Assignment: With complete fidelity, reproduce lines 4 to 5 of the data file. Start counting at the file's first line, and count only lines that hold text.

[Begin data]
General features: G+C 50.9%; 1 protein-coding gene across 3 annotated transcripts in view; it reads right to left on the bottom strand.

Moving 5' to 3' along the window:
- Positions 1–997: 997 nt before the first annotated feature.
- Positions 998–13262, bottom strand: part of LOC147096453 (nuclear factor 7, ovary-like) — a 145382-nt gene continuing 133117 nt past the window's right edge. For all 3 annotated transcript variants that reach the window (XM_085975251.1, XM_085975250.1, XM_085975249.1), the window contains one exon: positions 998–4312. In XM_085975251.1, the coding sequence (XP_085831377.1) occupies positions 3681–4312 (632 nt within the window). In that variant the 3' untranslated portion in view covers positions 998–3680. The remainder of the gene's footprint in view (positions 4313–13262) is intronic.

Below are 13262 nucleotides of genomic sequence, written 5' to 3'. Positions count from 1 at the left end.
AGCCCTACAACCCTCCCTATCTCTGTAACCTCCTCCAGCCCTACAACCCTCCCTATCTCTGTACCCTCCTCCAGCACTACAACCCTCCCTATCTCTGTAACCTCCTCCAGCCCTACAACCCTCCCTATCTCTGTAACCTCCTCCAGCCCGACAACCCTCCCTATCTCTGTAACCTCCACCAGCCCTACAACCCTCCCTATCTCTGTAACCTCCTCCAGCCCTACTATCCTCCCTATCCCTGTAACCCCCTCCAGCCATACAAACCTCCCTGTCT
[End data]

- Positions 998–13262, bottom strand: part of LOC147096453 (nuclear factor 7, ovary-like) — a 145382-nt gene continuing 133117 nt past the window's right edge. For all 3 annotated transcript variants that reach the window (XM_085975251.1, XM_085975250.1, XM_085975249.1), the window contains one exon: positions 998–4312. In XM_085975251.1, the coding sequence (XP_085831377.1) occupies positions 3681–4312 (632 nt within the window). In that variant the 3' untranslated portion in view covers positions 998–3680. The remainder of the gene's footprint in view (positions 4313–13262) is intronic.

Below are 13262 nucleotides of genomic sequence, written 5' to 3'. Positions count from 1 at the left end.